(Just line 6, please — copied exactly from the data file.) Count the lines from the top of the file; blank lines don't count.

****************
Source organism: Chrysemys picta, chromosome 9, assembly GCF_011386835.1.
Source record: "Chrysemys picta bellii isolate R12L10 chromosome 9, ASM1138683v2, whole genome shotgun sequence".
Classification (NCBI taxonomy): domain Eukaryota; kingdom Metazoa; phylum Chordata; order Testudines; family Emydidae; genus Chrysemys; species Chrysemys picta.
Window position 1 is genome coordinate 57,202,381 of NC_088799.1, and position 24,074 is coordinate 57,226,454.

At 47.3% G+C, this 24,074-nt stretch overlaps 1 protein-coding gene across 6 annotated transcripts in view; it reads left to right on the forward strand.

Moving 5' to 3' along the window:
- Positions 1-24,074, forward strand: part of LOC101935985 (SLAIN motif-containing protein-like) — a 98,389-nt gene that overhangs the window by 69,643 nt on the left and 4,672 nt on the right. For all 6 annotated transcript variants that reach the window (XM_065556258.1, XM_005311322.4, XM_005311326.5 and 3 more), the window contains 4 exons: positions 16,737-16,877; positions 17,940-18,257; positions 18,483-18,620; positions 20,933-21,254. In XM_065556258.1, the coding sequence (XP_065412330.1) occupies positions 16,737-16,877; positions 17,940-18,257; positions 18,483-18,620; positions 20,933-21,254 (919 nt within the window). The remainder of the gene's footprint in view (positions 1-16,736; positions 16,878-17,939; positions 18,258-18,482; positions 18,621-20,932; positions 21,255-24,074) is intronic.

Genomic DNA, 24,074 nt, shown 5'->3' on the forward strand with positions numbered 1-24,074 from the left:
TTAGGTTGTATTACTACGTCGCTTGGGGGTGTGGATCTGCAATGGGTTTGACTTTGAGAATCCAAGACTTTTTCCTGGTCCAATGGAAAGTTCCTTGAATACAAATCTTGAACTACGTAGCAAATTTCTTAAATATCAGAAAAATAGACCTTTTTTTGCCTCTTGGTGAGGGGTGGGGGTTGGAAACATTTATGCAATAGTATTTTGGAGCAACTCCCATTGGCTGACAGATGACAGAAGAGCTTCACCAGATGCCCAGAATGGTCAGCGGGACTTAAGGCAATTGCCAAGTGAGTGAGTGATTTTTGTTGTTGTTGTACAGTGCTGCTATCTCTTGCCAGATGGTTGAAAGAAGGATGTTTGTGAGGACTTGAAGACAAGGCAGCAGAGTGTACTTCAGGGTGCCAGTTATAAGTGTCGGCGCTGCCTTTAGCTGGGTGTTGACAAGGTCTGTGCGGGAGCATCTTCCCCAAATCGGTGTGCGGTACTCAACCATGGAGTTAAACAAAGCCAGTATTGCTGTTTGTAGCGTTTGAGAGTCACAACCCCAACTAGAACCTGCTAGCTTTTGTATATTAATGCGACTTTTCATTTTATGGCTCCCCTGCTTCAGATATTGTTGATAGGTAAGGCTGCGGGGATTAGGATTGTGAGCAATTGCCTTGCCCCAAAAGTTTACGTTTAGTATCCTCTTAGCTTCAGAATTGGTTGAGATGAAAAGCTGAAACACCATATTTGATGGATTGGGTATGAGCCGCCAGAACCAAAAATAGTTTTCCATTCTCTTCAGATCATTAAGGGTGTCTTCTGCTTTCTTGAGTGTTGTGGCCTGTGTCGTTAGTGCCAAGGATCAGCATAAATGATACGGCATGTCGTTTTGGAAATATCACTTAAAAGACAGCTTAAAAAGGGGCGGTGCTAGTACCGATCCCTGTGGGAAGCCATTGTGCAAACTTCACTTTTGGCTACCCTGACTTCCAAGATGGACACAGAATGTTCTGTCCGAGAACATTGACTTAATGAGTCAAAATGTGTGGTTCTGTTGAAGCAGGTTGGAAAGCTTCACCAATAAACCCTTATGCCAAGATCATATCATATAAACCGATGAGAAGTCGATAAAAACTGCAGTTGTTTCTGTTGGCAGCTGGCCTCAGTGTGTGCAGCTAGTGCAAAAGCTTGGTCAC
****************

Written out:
Moving 5' to 3' along the window: